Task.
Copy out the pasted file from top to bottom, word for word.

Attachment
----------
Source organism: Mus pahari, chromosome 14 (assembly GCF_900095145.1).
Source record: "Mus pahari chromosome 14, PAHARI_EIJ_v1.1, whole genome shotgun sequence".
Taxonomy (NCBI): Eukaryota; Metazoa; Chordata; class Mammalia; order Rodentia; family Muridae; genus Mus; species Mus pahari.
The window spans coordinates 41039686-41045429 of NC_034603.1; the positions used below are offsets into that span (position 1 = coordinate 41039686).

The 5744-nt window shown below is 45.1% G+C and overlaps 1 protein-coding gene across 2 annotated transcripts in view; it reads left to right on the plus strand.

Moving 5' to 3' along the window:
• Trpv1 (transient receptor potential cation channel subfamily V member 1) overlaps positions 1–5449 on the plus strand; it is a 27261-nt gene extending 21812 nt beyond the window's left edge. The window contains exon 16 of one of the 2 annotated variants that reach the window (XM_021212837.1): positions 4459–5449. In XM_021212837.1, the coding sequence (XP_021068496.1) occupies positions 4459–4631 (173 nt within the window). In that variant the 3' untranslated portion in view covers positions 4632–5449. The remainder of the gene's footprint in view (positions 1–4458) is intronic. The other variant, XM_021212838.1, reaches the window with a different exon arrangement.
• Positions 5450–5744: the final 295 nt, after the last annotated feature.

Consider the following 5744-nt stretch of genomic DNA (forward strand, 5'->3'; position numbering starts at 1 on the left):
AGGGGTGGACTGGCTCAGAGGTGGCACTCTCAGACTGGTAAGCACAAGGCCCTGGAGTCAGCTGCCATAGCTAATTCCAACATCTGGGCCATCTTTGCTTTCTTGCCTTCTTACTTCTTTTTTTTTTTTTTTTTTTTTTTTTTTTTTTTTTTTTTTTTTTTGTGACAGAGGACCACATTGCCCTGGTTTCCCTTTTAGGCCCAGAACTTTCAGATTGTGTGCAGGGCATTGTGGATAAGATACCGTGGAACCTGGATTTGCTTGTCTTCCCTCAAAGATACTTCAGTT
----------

Source organism: Mus pahari, chromosome 14 (assembly GCF_900095145.1).
Source record: "Mus pahari chromosome 14, PAHARI_EIJ_v1.1, whole genome shotgun sequence".
Taxonomy (NCBI): Eukaryota; Metazoa; Chordata; class Mammalia; order Rodentia; family Muridae; genus Mus; species Mus pahari.
The window spans coordinates 41039686-41045429 of NC_034603.1; the positions used below are offsets into that span (position 1 = coordinate 41039686).

The 5744-nt window shown below is 45.1% G+C and overlaps 1 protein-coding gene across 2 annotated transcripts in view; it reads left to right on the plus strand.

Moving 5' to 3' along the window:
• Trpv1 (transient receptor potential cation channel subfamily V member 1) overlaps positions 1–5449 on the plus strand; it is a 27261-nt gene extending 21812 nt beyond the window's left edge. The window contains exon 16 of one of the 2 annotated variants that reach the window (XM_021212837.1): positions 4459–5449. In XM_021212837.1, the coding sequence (XP_021068496.1) occupies positions 4459–4631 (173 nt within the window). In that variant the 3' untranslated portion in view covers positions 4632–5449. The remainder of the gene's footprint in view (positions 1–4458) is intronic. The other variant, XM_021212838.1, reaches the window with a different exon arrangement.
• Positions 5450–5744: the final 295 nt, after the last annotated feature.

Consider the following 5744-nt stretch of genomic DNA (forward strand, 5'->3'; position numbering starts at 1 on the left):
AGGGGTGGACTGGCTCAGAGGTGGCACTCTCAGACTGGTAAGCACAAGGCCCTGGAGTCAGCTGCCATAGCTAATTCCAACATCTGGGCCATCTTTGCTTTCTTGCCTTCTTACTTCTTTTTTTTTTTTTTTTTTTTTTTTTTTTTTTTTTTTTTTTTTTTGTGACAGAGGACCACATTGCCCTGGTTTCCCTTTTAGGCCCAGAACTTTCAGATTGTGTGCAGGGCATTGTGGATAAGATACCGTGGAACCTGGATTTGCTTGTCTTCCCTCAAAGATACTTCAGTT